I was thinking about this a couple days ago, as I found myself recommending Japan for the billionth time, and I realized that there are some interesting properties of Japan that make it a really ideal place to travel to, especially for people who want something more than a typical vacation, but don't know where to go.
1. It's Extraordinarily Interesting
Of all the places I've been, Japan is one of the most interesting. What makes Japan so interesting is that it's very different from anywhere else, mostly because it's so resistant to direct outside influence. If some external trend or business makes it to Japan, it doesn't arrive unscathed; it's first transformed into a thoroughly Japanese experience.
In 2009, probably within the first couple months of its existence, I downloaded the Bitcoin client and began mining bitcoins. Back then it was really easy-- you could get hundreds of Bitcoins per week for free, but they weren't worth anything. Not wanting to waste my time, I deleted the Bitcoin client, and any bitcoins I had mined went along with it.
Last March I thought about Bitcoins again and decided to check up on them. As I read about the progress that had taken place in the preceding years and learned more about the technical aspects of Bitcoin, I was blown away. This is going to change the world, I thought.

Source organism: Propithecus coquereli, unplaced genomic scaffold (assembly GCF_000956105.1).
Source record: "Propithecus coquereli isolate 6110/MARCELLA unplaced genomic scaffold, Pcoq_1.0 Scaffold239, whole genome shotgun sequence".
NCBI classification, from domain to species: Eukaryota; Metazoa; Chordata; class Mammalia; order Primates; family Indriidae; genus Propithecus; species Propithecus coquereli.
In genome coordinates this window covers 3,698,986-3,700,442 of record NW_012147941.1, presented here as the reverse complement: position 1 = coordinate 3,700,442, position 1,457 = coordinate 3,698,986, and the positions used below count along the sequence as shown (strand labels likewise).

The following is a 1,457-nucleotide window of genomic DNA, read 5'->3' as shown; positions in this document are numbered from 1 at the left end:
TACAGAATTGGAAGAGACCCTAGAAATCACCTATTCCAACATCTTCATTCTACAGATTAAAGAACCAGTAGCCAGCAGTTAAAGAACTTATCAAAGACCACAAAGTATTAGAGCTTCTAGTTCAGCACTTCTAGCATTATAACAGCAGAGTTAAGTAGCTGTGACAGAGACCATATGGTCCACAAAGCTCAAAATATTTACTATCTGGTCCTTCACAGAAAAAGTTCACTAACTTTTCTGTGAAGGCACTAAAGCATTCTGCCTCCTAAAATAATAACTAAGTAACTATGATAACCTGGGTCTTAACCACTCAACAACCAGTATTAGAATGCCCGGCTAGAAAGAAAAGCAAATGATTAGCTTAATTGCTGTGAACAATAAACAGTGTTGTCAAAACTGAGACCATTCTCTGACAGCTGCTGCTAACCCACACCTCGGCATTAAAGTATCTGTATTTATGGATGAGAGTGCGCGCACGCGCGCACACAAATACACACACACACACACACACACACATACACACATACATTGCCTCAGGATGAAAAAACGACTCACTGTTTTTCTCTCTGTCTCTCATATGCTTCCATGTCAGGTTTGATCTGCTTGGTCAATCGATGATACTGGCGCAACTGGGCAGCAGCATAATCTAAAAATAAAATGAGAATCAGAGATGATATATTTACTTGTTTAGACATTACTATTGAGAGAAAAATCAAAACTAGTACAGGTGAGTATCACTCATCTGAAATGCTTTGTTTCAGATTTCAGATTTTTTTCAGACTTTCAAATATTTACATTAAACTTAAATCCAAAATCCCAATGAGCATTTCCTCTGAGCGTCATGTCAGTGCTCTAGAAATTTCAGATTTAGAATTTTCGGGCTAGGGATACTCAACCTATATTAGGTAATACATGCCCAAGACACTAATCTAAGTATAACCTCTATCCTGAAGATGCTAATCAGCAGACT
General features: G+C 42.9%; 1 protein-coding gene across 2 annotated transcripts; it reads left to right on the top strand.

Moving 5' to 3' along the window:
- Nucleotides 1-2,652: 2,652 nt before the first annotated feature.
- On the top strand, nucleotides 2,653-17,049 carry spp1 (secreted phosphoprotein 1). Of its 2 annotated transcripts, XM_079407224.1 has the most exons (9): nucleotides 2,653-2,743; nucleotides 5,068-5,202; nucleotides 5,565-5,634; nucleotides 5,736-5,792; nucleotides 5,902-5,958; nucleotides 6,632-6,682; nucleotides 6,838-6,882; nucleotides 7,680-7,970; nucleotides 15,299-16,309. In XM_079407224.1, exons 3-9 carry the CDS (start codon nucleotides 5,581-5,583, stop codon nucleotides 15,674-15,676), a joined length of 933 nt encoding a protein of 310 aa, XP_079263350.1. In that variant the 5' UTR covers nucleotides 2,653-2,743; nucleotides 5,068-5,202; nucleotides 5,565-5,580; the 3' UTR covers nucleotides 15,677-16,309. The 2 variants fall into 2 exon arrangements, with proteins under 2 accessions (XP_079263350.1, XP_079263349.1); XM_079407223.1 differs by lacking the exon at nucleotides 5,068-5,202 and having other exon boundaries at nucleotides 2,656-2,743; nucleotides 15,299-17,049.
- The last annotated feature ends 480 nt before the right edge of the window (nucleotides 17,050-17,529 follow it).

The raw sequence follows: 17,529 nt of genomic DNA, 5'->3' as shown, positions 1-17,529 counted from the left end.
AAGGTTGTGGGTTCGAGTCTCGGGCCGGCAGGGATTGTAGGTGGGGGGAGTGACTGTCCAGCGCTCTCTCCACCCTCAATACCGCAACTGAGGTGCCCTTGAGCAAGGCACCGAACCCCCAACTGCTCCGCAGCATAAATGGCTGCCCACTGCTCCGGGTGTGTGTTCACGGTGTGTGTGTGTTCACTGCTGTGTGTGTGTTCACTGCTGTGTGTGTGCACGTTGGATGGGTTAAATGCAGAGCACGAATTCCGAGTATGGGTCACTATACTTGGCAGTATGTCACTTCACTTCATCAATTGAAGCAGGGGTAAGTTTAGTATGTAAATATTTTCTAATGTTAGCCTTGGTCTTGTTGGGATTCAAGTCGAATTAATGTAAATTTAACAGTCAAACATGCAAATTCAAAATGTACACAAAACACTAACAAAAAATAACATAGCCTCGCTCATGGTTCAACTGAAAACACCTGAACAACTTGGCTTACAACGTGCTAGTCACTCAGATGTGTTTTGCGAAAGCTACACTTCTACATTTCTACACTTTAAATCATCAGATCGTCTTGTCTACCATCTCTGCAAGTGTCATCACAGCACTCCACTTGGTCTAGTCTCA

So I bought a few when they were around $30 a coin, a few more at $80, and then again at $110. I'm not a Bitcoin millionaire or anything awesome like that, but percentage-wise, it's the best return I've ever gotten on anything. In case you don't fanatically check the price like I do, it's at around $825 per coin as I write this.
I'm going to write the rest of this blog post to explain why I think it's important that you buy some Bitcoins, but take it all with a grain of salt. I do know a fair amount about Bitcoin, but I don't know much about investing or, more importantly, your financial situation.
A lot of life is about managing focus, the battle between breadth and depth. If we take every opportunity that comes our way, we're left with too little time and energy to make a meaningful impact on any of those opportunities, but if we put all of our eggs in one basket, we may be exposing ourselves to too much variance.
Another example of this balance is in making decisions. With too many options on the table, we can paralyze ourselves with choice. With too few options under active consideration, we may not even be considering our best ones. Too often, this is our problem.